Passengers who narrowly escaped their lives from a yacht when it capsized are considering legal action to hold the owners to account.
They don’t believe the Carlton Queen, which capsized while diving in the Red Sea, was seaworthy.
The boat had been increased in size as part of a recent refurbishment, and it was visibly tilted to one side after leaving Egypt.
The owners, Carlton Fleet, did not respond to the BBC.
There were 26 passengers – whose nationalities included British, Belgian, Swiss and German – on board the Carlton Queen when it capsized on April 24.
David Taylor, from Treswell in Nottinghamshire, thought he and his son Christian were going to die when they realized they were trapped under the bridge.
“I started losing the plot. I was really freaking out, we were going to die. There was no way out,” he said.
He said they and a Spanish passenger, Fernando Suarez Mella, tried unsuccessfully to open an escape hatch.
“Fernando was desperately trying to find a way to open this escape hatch, but all we saw was a decorative wooden front with no handles,” he said.
They were unable to climb stairs because the boat was on its side.
Christian was only able to escape by climbing his father, who then escaped by climbing Fernando, who potentially sacrificed himself as he had no one left to climb on.
“For me, that was the hardest part of the breakout, because Fernando looked at me and he said, ‘You have to go,'” David said.
“He said ‘Go ahead, you have to save your son’. And I left him. And I didn’t know if he was going to survive.”
David said he decided to speak out about what happened in order to raise awareness and warn others.
“We missed so many telltale signs that things weren’t right,” he said.
“A few of our group have approached the captain with their concerns and have been told many things but don’t worry.
“The question is, why did a brand new, refurbished boat capsize in calm waters? It makes no sense.”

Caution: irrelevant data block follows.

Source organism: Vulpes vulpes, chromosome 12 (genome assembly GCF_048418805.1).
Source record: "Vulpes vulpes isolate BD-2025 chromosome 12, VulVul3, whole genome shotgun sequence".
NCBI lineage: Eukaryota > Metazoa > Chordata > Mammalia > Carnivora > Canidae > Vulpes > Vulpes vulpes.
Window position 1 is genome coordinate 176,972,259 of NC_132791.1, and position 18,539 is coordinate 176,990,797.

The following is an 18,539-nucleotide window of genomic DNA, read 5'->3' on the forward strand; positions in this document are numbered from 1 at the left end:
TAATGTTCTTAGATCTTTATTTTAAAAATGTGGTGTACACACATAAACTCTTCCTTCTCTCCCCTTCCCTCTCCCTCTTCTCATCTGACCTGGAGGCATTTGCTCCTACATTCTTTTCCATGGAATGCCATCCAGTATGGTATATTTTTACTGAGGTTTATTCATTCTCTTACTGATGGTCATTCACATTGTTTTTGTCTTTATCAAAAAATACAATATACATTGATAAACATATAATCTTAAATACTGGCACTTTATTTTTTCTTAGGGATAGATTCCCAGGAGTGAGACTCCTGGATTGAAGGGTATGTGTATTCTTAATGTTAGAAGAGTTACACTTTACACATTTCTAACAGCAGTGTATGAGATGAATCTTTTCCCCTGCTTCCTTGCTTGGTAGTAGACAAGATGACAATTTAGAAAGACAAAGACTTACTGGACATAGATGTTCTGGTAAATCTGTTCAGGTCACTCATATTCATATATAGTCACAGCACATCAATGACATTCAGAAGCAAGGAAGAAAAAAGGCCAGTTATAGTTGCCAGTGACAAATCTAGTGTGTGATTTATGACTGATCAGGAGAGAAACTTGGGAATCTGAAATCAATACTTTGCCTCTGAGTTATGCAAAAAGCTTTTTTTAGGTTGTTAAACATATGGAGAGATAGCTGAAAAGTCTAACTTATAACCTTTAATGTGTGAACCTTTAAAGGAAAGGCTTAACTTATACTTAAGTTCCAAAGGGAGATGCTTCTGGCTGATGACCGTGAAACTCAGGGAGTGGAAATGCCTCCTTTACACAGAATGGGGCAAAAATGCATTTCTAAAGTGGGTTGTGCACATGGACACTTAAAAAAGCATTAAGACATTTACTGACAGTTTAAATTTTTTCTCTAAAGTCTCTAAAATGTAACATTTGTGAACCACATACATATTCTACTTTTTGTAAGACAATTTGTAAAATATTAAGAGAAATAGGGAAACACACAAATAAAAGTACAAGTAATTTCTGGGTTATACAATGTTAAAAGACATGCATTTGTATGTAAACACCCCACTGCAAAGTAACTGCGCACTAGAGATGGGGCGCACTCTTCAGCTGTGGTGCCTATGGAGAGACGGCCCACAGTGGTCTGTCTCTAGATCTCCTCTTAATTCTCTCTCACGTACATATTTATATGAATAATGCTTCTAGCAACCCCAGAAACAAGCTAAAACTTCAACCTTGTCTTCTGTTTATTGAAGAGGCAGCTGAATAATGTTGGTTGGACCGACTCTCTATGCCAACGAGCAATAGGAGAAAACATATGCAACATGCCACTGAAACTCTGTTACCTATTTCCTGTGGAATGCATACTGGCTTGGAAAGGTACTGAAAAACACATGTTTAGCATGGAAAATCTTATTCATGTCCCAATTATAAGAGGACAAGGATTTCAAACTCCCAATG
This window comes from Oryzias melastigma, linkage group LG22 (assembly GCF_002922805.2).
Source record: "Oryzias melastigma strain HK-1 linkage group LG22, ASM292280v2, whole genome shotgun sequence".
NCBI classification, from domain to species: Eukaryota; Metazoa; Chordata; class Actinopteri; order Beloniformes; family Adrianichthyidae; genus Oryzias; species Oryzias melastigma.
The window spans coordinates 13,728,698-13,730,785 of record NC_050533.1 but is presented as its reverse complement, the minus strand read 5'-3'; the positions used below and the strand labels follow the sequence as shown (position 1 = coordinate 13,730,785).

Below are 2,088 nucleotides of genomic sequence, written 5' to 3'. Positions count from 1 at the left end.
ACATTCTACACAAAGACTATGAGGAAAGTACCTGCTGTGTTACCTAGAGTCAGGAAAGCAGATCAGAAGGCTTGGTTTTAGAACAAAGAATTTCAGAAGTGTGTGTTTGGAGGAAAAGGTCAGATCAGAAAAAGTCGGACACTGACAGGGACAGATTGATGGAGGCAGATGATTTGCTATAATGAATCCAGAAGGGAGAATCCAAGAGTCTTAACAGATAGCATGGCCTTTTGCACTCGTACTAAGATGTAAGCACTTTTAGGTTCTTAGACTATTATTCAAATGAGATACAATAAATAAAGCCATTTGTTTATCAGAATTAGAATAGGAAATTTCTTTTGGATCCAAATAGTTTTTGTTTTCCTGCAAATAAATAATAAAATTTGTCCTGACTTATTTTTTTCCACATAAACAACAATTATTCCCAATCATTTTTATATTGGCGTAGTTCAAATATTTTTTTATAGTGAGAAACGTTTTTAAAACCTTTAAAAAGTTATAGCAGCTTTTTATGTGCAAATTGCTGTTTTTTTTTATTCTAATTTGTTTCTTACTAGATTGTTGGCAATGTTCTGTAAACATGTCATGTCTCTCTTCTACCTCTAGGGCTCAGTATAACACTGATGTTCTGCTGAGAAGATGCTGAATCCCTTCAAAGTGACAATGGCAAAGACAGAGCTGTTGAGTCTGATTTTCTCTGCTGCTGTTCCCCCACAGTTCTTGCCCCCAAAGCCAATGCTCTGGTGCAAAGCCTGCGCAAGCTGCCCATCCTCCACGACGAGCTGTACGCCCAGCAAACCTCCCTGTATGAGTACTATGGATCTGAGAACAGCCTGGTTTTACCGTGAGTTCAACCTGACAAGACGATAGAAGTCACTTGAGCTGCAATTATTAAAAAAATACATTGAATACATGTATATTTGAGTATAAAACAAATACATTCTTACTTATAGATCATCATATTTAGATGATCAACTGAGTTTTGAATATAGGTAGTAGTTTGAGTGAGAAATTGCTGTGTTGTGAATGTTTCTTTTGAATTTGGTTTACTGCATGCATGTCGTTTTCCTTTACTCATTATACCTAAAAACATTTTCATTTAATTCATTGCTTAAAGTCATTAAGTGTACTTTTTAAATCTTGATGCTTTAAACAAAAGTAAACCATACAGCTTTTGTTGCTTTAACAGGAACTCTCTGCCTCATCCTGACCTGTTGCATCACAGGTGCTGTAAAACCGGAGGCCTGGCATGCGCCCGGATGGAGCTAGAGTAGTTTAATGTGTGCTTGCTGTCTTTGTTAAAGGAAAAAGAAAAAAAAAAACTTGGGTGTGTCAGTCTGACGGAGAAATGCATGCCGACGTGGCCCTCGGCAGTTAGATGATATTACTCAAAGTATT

Sally Nolan was also among the passengers. She is British but has lived in Altea, Spain for 20 years.
“I remember thinking it was like a scene from a disaster movie and maybe I won’t see my kids again,” she said.
She was thrown off a sofa when the boat started to rock and had to hold on to a table leg.
“I had a horrible feeling of dread at that moment and instinctively knew the boat was going to capsize,” she said.
“The boat then rolled completely on its side at 90 degrees and I held on with all my might hoping the table was secure enough to hold me.
“My friend, Terri, who was sitting to my left, couldn’t help herself. She fell in front of me over furniture and railings into the sea and I lost sight of her.”
The passengers were rescued with the help of another boat, the VIP Shrouq.
“Our friend, Fernando, has been missing for quite a while and his story is still so hard to hear,” Sally said.
Fernando, who was still stuck and unable to climb the stairs, waited until the water level inside the boat was higher, which meant he could float.
He then reached the saloon, which was flooded, so he had to dive underwater to get out.
“I took the deepest breath I’ve ever taken in my life. I filled my lungs, because I didn’t know how long I needed to stay underwater,” he said. -he declares.
Fortunately, another passenger – Christian Hanson – had the foresight to break the glass doors leading to the lounge exit. If he hadn’t done so before the saloon flooded, the water pressure would have prevented Fernando from opening the doors, and he would still have been trapped.
A GoFundMe page has been set up by a German passenger named Dominic Schmitt, to fund the legal action against Carlton Fleet.
Mr Schmitt said he wanted to ‘make sure no one ever goes through what we went through and what could have been easily avoided’.
Michèle Colenso, who lives in Dorset, fears more people could be killed.
“As a group, we are acutely aware that a number of factors coincided in our all being rescued, the most important being the fact that the incident happened in broad daylight and we were a single group with an unusually high degree of survival and rescue training,” Michèle said. .
She thinks there are wider issues with dive boats in Egypt, as they are often refurbished to increase in size, due to a restriction on building new boats.
“We would like to see significant improvements in the way maritime practices are applied to dive services around the world and especially in Egypt,” she said.
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